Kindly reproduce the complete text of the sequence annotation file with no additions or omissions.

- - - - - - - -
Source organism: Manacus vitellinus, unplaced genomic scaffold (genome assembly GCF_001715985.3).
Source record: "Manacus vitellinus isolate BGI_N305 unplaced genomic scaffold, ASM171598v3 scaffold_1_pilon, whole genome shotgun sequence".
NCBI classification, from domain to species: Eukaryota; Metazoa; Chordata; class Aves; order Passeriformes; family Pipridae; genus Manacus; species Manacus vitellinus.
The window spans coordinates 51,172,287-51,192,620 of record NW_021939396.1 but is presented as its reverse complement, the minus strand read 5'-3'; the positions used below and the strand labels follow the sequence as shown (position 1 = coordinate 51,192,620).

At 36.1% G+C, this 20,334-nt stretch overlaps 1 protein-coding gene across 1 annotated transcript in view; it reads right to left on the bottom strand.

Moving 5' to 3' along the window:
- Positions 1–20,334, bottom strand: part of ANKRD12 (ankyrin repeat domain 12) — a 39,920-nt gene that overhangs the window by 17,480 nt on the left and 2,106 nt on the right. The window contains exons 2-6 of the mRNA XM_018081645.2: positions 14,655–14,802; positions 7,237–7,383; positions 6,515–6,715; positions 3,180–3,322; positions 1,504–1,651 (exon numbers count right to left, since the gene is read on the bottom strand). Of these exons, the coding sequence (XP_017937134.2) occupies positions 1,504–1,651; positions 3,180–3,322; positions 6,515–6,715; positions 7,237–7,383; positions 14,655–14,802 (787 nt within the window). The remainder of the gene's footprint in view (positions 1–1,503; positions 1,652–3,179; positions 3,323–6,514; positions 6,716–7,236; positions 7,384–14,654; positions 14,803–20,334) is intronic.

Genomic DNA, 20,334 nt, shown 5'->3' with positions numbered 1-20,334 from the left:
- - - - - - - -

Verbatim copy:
Source organism: Manacus vitellinus, unplaced genomic scaffold (genome assembly GCF_001715985.3).
Source record: "Manacus vitellinus isolate BGI_N305 unplaced genomic scaffold, ASM171598v3 scaffold_1_pilon, whole genome shotgun sequence".
NCBI classification, from domain to species: Eukaryota; Metazoa; Chordata; class Aves; order Passeriformes; family Pipridae; genus Manacus; species Manacus vitellinus.
The window spans coordinates 51,172,287-51,192,620 of record NW_021939396.1 but is presented as its reverse complement, the minus strand read 5'-3'; the positions used below and the strand labels follow the sequence as shown (position 1 = coordinate 51,192,620).

At 36.1% G+C, this 20,334-nt stretch overlaps 1 protein-coding gene across 1 annotated transcript in view; it reads right to left on the bottom strand.

Moving 5' to 3' along the window:
- Positions 1–20,334, bottom strand: part of ANKRD12 (ankyrin repeat domain 12) — a 39,920-nt gene that overhangs the window by 17,480 nt on the left and 2,106 nt on the right. The window contains exons 2-6 of the mRNA XM_018081645.2: positions 14,655–14,802; positions 7,237–7,383; positions 6,515–6,715; positions 3,180–3,322; positions 1,504–1,651 (exon numbers count right to left, since the gene is read on the bottom strand). Of these exons, the coding sequence (XP_017937134.2) occupies positions 1,504–1,651; positions 3,180–3,322; positions 6,515–6,715; positions 7,237–7,383; positions 14,655–14,802 (787 nt within the window). The remainder of the gene's footprint in view (positions 1–1,503; positions 1,652–3,179; positions 3,323–6,514; positions 6,716–7,236; positions 7,384–14,654; positions 14,803–20,334) is intronic.

Genomic DNA, 20,334 nt, shown 5'->3' with positions numbered 1-20,334 from the left: